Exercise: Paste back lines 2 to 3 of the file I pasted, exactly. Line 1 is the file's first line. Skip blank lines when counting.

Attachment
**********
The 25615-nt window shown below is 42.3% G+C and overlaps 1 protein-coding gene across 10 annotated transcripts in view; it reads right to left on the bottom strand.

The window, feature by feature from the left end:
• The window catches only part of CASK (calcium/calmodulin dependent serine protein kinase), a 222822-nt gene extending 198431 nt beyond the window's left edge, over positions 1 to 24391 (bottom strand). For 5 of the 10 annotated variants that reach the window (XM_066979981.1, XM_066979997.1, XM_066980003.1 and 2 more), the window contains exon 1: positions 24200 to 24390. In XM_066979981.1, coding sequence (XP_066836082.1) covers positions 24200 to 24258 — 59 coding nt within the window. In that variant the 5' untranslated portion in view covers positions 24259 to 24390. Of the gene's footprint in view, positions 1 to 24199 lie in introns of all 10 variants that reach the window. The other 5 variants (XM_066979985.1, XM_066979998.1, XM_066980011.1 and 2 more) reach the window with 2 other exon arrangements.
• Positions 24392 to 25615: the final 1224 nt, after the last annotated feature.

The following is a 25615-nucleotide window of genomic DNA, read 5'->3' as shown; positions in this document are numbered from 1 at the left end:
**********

The window, feature by feature from the left end:
• The window catches only part of CASK (calcium/calmodulin dependent serine protein kinase), a 222822-nt gene extending 198431 nt beyond the window's left edge, over positions 1 to 24391 (bottom strand). For 5 of the 10 annotated variants that reach the window (XM_066979981.1, XM_066979997.1, XM_066980003.1 and 2 more), the window contains exon 1: positions 24200 to 24390. In XM_066979981.1, coding sequence (XP_066836082.1) covers positions 24200 to 24258 — 59 coding nt within the window. In that variant the 5' untranslated portion in view covers positions 24259 to 24390. Of the gene's footprint in view, positions 1 to 24199 lie in introns of all 10 variants that reach the window. The other 5 variants (XM_066979985.1, XM_066979998.1, XM_066980011.1 and 2 more) reach the window with 2 other exon arrangements.